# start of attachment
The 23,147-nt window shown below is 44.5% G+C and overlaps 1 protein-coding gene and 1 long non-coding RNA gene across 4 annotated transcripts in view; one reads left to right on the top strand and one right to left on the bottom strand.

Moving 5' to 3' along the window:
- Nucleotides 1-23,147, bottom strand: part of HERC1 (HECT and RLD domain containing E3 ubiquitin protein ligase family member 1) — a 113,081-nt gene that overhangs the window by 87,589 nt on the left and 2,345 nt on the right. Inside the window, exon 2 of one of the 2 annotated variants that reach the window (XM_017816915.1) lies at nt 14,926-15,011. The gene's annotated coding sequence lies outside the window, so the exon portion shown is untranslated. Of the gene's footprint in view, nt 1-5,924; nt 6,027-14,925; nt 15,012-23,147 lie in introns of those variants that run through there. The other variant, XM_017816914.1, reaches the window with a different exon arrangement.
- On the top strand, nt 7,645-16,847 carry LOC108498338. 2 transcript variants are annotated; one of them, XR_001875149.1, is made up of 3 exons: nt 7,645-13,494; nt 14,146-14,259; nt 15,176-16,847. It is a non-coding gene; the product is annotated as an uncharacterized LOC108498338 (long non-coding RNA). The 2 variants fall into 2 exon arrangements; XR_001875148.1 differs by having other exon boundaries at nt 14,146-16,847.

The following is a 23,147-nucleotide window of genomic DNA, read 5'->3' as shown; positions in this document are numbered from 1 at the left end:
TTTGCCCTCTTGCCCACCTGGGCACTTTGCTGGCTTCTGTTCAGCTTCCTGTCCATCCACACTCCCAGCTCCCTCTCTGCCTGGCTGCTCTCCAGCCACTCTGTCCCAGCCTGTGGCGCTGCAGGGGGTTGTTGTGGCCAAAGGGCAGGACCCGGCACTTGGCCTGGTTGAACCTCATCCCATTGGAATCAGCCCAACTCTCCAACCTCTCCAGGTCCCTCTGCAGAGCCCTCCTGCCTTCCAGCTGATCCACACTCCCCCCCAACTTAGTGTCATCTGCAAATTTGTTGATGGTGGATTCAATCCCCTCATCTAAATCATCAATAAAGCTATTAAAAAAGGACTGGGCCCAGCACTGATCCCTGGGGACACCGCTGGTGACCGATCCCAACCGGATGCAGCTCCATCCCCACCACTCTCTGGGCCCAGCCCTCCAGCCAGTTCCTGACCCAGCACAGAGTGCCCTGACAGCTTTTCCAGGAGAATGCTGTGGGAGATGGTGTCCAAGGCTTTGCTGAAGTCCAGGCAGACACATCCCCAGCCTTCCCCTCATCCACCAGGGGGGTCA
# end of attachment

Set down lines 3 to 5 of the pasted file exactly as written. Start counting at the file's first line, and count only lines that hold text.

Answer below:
- Nucleotides 1-23,147, bottom strand: part of HERC1 (HECT and RLD domain containing E3 ubiquitin protein ligase family member 1) — a 113,081-nt gene that overhangs the window by 87,589 nt on the left and 2,345 nt on the right. Inside the window, exon 2 of one of the 2 annotated variants that reach the window (XM_017816915.1) lies at nt 14,926-15,011. The gene's annotated coding sequence lies outside the window, so the exon portion shown is untranslated. Of the gene's footprint in view, nt 1-5,924; nt 6,027-14,925; nt 15,012-23,147 lie in introns of those variants that run through there. The other variant, XM_017816914.1, reaches the window with a different exon arrangement.
- On the top strand, nt 7,645-16,847 carry LOC108498338. 2 transcript variants are annotated; one of them, XR_001875149.1, is made up of 3 exons: nt 7,645-13,494; nt 14,146-14,259; nt 15,176-16,847. It is a non-coding gene; the product is annotated as an uncharacterized LOC108498338 (long non-coding RNA). The 2 variants fall into 2 exon arrangements; XR_001875148.1 differs by having other exon boundaries at nt 14,146-16,847.

The following is a 23,147-nucleotide window of genomic DNA, read 5'->3' as shown; positions in this document are numbered from 1 at the left end: